Although the yellow gold price is testing a significant level of support, markets are shaped by a possible change in the US Federal Reserve’s stance on monetary policy, according to a market strategist. This indicates that further decline in price may be limited. State Street Global Advisors chief gold strategist George Milling Stanley’s comments on the markets and gold…

Gold comments from the market expert: The last price action is positive in the series

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As we reported , on Wednesday, the Federal Reserve signaled that it may release a plan to cut monthly bond purchases in November and begin the decline in December. At the same time, a change in interest rate projections, also known as dot charts, showed that the US central bank could raise interest rates by December 2022. Forecasts also show that interest rates could rise to 1% by the end of 2023.

State Street Global Advisors chief gold strategist George Milling Stanley said in an interview that he views the recent price action as positive after the Federal Reserve’s monetary policy announcement. Milling-Stanley pointed out that gold prices fell $100 in June, when the Federal Reserve signaled for the first time an interest rate hike on the horizon. Gold prices fell yellow after the last monetary policy meeting but are holding support around $1,750 an ounce. Milling Stanley uses the following expressions:

Price action gives me courage because perhaps markets are getting more comfortable with the Federal Reserve’s monetary policy. The gold market is more than just where interest rates go. Historically, the two promises gold makes in a portfolio is to improve your returns and reduce your risks. Right now, investors should focus on gold’s ability to reduce risk in your portfolio.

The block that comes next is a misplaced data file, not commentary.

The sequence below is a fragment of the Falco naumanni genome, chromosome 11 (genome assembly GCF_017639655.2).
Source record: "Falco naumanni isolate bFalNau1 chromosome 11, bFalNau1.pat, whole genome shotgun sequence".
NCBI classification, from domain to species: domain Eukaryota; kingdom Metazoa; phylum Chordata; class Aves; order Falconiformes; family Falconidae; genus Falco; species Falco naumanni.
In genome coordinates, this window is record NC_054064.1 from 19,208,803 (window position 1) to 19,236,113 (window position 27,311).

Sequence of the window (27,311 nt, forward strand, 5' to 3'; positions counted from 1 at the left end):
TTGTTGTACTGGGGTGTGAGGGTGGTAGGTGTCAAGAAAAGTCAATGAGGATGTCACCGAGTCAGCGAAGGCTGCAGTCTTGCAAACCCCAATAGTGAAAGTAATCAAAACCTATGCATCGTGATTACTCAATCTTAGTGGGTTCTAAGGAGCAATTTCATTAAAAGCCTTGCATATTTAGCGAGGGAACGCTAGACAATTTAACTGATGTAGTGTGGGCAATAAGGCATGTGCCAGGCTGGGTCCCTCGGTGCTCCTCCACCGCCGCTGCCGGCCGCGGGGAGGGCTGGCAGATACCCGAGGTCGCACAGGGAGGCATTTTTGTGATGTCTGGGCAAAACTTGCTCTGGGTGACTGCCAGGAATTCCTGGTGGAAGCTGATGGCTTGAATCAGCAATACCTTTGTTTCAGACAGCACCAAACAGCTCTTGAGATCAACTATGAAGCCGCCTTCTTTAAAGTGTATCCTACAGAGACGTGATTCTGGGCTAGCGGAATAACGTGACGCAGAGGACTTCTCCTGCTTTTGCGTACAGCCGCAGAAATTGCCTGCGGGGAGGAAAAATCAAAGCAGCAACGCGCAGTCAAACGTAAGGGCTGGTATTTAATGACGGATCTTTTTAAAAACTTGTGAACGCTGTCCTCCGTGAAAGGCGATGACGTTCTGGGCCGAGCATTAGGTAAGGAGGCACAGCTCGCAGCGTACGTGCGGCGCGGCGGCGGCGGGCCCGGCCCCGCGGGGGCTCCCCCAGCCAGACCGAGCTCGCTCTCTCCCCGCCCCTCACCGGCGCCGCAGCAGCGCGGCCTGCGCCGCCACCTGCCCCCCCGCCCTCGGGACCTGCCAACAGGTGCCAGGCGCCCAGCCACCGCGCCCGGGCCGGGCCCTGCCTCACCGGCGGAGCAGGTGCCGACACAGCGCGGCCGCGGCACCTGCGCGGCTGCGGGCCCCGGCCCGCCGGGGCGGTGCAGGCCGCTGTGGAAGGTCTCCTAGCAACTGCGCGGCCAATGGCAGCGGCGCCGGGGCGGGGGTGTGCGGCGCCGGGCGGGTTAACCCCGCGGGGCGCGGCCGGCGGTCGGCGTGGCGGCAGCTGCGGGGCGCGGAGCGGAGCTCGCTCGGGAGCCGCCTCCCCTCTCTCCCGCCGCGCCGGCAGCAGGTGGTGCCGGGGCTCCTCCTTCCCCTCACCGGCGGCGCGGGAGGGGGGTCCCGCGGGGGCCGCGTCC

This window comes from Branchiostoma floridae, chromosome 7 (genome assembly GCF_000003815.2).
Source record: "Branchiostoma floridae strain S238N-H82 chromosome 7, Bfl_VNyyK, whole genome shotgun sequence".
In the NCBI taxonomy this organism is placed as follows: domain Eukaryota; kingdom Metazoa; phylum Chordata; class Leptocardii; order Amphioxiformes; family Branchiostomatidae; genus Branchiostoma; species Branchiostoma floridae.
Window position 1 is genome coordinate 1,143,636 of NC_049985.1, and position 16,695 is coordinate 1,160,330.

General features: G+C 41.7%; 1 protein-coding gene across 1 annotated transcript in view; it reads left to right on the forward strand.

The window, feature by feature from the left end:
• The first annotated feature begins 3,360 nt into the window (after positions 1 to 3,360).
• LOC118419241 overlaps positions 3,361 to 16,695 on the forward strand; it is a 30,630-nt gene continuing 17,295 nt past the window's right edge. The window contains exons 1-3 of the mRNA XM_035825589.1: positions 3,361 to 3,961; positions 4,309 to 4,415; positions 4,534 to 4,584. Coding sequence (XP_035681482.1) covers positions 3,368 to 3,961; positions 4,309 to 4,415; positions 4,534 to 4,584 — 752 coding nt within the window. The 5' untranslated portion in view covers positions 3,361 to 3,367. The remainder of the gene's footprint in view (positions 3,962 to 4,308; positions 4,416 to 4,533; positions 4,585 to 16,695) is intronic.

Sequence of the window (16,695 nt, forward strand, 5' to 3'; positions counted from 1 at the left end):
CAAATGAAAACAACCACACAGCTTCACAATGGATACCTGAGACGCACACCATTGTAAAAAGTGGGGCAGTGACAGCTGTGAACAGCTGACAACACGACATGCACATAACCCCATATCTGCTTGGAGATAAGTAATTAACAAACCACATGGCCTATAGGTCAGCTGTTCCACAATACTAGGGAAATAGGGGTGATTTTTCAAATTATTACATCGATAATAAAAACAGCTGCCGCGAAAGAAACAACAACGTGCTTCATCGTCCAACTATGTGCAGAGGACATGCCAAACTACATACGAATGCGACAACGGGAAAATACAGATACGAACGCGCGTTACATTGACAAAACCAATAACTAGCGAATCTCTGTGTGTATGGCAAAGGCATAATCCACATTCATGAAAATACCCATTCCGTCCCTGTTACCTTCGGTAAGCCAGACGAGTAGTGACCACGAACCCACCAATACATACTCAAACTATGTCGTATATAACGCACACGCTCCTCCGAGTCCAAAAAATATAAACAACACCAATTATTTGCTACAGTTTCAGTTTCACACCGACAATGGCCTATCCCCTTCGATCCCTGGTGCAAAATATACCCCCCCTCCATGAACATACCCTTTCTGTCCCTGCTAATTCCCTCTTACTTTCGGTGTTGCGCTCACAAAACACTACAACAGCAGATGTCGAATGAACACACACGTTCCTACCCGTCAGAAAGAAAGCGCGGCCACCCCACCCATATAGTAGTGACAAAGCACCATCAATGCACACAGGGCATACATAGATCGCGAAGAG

Facing global risk

A key factor working against gold has been the continued unprecedented rise in equity markets. Milling-Stanley said the S&P 500, the Dow Jones, hit record highs on an almost daily basis in 2020.

The rally in the stock markets comes as the global is faced with the upcoming risks. Some market analysts speculate that a possible default by Evergrande, a leading Chinese real estate developer, could spark a global liquidity crisis. The company’s debt is $300 billion. It will potentially have to pay around $1 billion in interest payments over the next three months. Meanwhile, US officials continue to raise the alarm that the government is running out of money to meet its obligations.

Milling-Stanley: Investors are risk-averse

“Investors are clearly in a risk-averse mood, but there is a lot of uncertainty to worry about,” Milling-Stanley said. “Equities are a series of risk assets. There is no doubt about it. And I think it’s good for investors to understand that. “The thought of people piling into risky assets like stocks at the current rate is a disturbing phenomenon,” he added. Milling-Stanley said that for anyone concerned about valuations in the stock markets, it is now time to diversify their assets and added:

You have to protect yourself when you’re fragile, and right now stocks are vulnerable. If you look at past financial crises, in some cases one of the primary reasons has been an underestimation of risk.

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Michael Lewis


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